I thought it was the “wacky religious right” or the “lunatic fringe of the Republican party” that was supposed to be anti-science, but these champions of truth seem to want the anti-science crown more than anyone else. I certainly wouldn’t want to be in an anti-science contest against any of these folks!
To follow up on Blaise’s post on Dr. Gerard Nadal, I bring you quotes from regular embryology textbooks that students can purchase at their local university bookstore. It always seems like people don’t want to say when human life begins. The funny thing is that the actual experts in embryology have no problem saying when life begins. But what do they know really? It’s not like embryologists are interested in science or anything.
Zygote. This cell, formed by the union of an ovum and a sperm (Gr. zyg tos, yoked together), represents the beginning of a human being. The common expression ‘fertilized ovum’ refers to the zygote.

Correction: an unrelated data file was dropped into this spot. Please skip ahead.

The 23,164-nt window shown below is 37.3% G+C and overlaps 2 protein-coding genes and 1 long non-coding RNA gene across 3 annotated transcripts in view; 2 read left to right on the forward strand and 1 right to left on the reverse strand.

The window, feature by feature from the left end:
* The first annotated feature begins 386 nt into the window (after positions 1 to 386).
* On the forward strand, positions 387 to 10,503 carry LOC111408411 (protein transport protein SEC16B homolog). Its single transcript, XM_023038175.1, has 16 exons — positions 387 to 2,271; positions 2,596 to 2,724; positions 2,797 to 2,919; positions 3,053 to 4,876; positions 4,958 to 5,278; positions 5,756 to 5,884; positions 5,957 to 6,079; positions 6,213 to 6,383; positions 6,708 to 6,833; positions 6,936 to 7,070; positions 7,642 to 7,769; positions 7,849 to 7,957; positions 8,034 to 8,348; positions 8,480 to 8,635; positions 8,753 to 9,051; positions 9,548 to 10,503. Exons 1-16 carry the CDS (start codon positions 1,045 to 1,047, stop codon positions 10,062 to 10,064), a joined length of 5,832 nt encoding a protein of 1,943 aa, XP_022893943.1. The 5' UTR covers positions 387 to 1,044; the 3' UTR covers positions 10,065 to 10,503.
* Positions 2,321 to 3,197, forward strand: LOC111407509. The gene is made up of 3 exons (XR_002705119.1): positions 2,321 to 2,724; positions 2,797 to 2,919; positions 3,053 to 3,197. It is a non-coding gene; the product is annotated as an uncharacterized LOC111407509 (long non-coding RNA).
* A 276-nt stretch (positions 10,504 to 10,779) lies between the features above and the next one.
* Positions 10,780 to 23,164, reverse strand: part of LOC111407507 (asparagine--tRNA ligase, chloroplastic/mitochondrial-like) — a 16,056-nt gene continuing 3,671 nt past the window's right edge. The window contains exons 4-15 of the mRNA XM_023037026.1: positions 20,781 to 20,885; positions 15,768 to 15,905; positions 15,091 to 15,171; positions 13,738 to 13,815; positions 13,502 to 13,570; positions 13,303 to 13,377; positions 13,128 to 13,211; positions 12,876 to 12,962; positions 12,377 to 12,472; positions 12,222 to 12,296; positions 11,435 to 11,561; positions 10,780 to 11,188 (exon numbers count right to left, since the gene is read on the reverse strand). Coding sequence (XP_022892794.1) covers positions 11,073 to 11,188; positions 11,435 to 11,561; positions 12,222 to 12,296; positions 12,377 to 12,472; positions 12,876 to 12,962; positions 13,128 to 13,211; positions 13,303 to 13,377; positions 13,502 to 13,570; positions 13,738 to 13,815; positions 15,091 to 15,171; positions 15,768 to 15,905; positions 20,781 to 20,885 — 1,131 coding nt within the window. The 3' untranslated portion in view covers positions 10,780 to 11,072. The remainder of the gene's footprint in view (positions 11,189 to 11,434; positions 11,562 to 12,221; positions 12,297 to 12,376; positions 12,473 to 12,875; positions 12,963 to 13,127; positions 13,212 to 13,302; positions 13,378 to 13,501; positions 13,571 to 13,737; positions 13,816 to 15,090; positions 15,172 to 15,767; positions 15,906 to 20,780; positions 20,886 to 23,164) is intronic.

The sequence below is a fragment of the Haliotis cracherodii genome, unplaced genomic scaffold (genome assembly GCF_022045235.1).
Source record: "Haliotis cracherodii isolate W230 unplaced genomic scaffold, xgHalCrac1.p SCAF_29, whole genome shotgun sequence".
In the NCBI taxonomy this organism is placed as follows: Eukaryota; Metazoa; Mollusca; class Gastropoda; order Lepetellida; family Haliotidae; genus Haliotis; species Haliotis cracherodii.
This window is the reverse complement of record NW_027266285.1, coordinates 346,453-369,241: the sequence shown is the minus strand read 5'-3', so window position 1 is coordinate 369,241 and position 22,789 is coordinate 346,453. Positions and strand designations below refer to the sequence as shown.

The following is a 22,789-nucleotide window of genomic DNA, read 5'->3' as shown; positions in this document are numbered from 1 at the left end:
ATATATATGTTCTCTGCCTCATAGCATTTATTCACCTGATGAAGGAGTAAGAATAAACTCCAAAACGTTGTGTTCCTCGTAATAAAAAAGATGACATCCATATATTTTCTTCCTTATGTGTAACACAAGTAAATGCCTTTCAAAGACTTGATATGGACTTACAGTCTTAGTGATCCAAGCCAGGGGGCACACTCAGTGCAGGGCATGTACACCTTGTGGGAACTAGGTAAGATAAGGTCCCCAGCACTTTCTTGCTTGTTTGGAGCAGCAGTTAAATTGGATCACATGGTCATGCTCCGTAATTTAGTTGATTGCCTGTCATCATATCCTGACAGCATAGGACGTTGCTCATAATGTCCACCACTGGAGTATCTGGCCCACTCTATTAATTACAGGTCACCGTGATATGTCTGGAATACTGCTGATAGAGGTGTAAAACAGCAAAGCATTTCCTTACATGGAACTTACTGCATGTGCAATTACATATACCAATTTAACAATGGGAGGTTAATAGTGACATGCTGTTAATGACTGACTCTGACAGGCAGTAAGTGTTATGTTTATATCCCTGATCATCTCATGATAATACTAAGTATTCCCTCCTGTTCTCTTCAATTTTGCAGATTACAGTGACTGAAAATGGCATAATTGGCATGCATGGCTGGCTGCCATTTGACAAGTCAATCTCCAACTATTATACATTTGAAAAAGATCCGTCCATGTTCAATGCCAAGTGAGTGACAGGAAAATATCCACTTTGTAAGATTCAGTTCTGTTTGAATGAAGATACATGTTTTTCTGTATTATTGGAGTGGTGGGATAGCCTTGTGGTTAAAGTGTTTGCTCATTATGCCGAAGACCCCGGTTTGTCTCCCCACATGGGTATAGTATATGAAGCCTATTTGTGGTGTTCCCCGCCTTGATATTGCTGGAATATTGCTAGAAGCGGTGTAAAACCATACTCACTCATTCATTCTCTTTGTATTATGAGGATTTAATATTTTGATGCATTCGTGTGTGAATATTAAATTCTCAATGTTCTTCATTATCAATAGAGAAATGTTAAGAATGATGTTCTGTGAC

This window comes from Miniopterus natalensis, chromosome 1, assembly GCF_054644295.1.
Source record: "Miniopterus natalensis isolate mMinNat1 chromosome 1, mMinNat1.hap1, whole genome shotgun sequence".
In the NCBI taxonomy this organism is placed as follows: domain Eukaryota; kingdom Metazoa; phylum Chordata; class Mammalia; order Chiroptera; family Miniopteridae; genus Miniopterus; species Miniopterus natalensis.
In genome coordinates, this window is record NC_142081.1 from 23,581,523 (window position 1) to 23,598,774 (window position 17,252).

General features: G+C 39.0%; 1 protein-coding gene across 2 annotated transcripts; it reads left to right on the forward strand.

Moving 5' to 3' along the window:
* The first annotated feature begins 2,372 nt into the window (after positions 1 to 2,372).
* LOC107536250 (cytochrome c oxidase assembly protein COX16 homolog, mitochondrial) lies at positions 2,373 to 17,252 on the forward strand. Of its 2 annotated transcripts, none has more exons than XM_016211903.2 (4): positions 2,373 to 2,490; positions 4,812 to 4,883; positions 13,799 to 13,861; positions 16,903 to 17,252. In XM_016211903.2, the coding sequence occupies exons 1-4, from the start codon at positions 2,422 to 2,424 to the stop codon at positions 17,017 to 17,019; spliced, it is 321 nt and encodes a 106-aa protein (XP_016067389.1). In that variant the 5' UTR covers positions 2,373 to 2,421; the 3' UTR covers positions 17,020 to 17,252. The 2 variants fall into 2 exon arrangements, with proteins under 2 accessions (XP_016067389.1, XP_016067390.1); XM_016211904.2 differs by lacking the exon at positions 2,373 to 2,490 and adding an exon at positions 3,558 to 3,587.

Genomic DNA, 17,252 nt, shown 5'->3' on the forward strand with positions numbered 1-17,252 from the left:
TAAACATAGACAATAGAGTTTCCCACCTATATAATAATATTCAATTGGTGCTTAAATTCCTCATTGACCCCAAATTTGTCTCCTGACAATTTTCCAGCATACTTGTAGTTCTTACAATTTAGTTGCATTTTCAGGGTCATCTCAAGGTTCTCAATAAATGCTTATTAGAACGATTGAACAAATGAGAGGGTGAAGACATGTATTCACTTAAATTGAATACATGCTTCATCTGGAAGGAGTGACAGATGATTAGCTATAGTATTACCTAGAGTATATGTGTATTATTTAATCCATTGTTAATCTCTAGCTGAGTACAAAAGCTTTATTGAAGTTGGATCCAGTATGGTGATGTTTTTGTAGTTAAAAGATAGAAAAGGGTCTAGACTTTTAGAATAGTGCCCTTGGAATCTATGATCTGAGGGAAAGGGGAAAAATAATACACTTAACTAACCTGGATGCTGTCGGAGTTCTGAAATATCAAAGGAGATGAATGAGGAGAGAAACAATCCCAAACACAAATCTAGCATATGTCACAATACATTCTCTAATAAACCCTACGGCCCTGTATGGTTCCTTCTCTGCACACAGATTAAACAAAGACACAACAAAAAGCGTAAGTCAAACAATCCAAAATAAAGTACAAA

Although life is a continuous process, fertilization is a critical landmark because, under ordinary circumstances, a new, genetically distinct human organism is thereby formed
This highly specialized, totipotent cell marks the beginning of each of us as a unique individual.
Read the rest here:
The time of fertilization represents the starting point in the life history, or ontogeny, of the individual.
The development of a human begins with fertilization, a process by which the spermatozoon from the male and the oocyte from the female unite to give rise to a new organism, the zygote.
Human development begins after the union of male and female gametes or germ cells during a process known as fertilization (conception).
Read the rest here:
When Lennart Nilsson’s pictures of developing embryos were published in Life magazine in 1965, they caused a sensation. Within days, the entire print run of eight million had sold out. More than 40 years later, the photographs have lost none of their power.
This photo is from 8 weeks.
More background on the photos at The Guardian.
So… guess when life begins?